For most of the last three months, we’ve seen a pretty significant shift in market attention and commentary away from the pandemic-driven questions that have defined the last two years. Russia’s invasion of Ukraine and its resulting economic and political isolation from the rest of the world have been a primary focus, since the conflict has kept natural gas prices and crude prices high as the conflict puts an additional constrictor global energy supply; that is, of course a secondary question next to the tragic human cost and questions about what the long-term effect in the area and on the global political stage will be.
While COVID has taken a back seat, the truth of course is that many of the questions and issues around it remain. Businesses have, for the most part reopened, and many of the social activities we’ve been putting off for the last two years are available again, but COVID variants are still out there, and spikes in infections and hospitalizations are expected to continue as the virus moves to endemic stage. That means that the need for vaccinations and boosters is likely to continue on a long-term basis. While it may not demand the same kind of attention or level of resources that it has up to now, I do think that the Health Care sector is going to continue to an area that smart investors should keep their eye on. That includes stocks in the Pharmacy/Drugstore industry; these were names, like Walgreens Boots Alliance (WBA) and CVS Corporation (CVS) that worked actively in the early stages of the crisis as a critical piece of the testing puzzle, providing COVID-19 testing spaces outside its stores with solutions that included drive-through tests. As vaccine candidates moved from trial to emergency use authorization and to FDA approval, and initial vaccines have shifted to periodic emphasis on boosters, pharmacies have played in a role in providing testing and vaccination locations. For the biggest players, the last two years has also shifted their operational focus to expanding the scope of services and care they provide.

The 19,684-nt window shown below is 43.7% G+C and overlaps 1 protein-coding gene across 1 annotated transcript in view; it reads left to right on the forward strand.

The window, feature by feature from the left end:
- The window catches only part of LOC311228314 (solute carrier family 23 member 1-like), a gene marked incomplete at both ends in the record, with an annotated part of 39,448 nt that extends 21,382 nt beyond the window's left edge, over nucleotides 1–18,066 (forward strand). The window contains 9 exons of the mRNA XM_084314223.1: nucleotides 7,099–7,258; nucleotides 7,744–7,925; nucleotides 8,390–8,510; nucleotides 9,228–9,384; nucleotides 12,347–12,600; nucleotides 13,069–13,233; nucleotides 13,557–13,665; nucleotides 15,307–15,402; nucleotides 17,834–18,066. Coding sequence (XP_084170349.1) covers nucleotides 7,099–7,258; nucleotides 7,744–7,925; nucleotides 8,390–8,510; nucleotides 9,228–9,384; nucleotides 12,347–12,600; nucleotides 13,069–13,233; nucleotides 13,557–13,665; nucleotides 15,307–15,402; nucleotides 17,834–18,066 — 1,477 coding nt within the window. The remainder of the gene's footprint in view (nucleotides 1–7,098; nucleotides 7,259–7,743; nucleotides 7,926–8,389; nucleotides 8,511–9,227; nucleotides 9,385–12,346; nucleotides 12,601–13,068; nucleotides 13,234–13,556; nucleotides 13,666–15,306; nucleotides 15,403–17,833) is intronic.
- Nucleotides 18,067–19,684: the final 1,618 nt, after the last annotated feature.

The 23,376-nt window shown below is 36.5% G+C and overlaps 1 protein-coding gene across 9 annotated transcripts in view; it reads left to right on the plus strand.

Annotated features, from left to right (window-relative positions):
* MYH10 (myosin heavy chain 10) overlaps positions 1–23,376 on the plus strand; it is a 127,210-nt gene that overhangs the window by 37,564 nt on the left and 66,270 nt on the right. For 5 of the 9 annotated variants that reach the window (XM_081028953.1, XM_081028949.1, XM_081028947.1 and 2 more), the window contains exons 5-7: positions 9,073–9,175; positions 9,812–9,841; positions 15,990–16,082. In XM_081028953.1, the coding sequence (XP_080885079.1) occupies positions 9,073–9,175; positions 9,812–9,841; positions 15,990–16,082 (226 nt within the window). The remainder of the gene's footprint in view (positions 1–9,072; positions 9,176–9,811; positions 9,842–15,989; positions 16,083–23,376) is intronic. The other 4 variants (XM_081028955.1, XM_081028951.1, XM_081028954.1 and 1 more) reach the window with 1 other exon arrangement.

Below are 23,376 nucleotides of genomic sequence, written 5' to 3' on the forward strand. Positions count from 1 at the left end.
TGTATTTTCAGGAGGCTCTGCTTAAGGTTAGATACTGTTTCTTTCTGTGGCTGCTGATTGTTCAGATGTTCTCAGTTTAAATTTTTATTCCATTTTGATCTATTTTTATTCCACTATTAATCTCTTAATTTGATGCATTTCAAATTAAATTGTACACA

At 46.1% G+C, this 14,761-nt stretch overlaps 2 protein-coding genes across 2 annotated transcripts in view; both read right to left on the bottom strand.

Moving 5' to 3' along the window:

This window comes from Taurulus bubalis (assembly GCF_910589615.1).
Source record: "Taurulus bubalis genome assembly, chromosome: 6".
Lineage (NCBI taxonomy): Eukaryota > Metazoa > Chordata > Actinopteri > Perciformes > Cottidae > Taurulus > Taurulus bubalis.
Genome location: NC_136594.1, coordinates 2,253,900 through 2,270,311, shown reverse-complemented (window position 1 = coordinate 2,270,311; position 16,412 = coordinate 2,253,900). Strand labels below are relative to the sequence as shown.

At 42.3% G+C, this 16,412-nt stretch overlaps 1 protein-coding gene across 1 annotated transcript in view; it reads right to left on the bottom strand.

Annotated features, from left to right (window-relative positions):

In the U.S., intense competition has spurred major consolidation among recognized national pharmacies, leaving just CVS and WBA standing and looking for ways to innovate to counter not only the competition from each other but also from other companies like Amazon, WalMart, and Costco, to name just a few. For both of these companies, evolution and transformation have become a primary theme. CVS is actively renovating and remodeling local retail locations into combined pharmacy and health care service centers in the form of MinuteClinic and HealthHUBs. WBA isn’t standing pat either, investing heavily to roll out full-service primary care clinics as part of a partnership with VillageMD, and then upping the ante even more late last year when they announced the outright acquisition of VillageMD into its corporate organization.
If you look at the overall market for the pharmacy space, it becomes pretty easy to see that long-term demographic trends are generally favorable for pharmacies. Continued aging of the Baby Boomer generation, with Generation X following not far behind in the next decade or two, means that demand for prescription drugs and related health care services is expected to only increase. When you add in other fundamental factors like WBA’s long-standing status as a dividend aristocrat (members of the S&P 500 Index that have paid a dividend for 25 consecutive years or more) and healthy Free Cash Flow, it is interesting to look at the stock’s price performance.
WBA has been following a downward trend for the past year, and so far in 2022 has fallen from a January peak at around $55 to its current price at around $45. Some of the pandemic-driven headwinds that had a positive impact on the company’s bottom line have appeared to start moderating, while management is also driving significant investment in accelerating the buildout of their VillageMD care clinics. Those are factors that I think have contributed to the stock’s underperformance so far, but also that could signal the stock’s useful long-term opportunity. Does that mean the stock’s value proposition is worth paying attention to?
Fundamental and Value Profile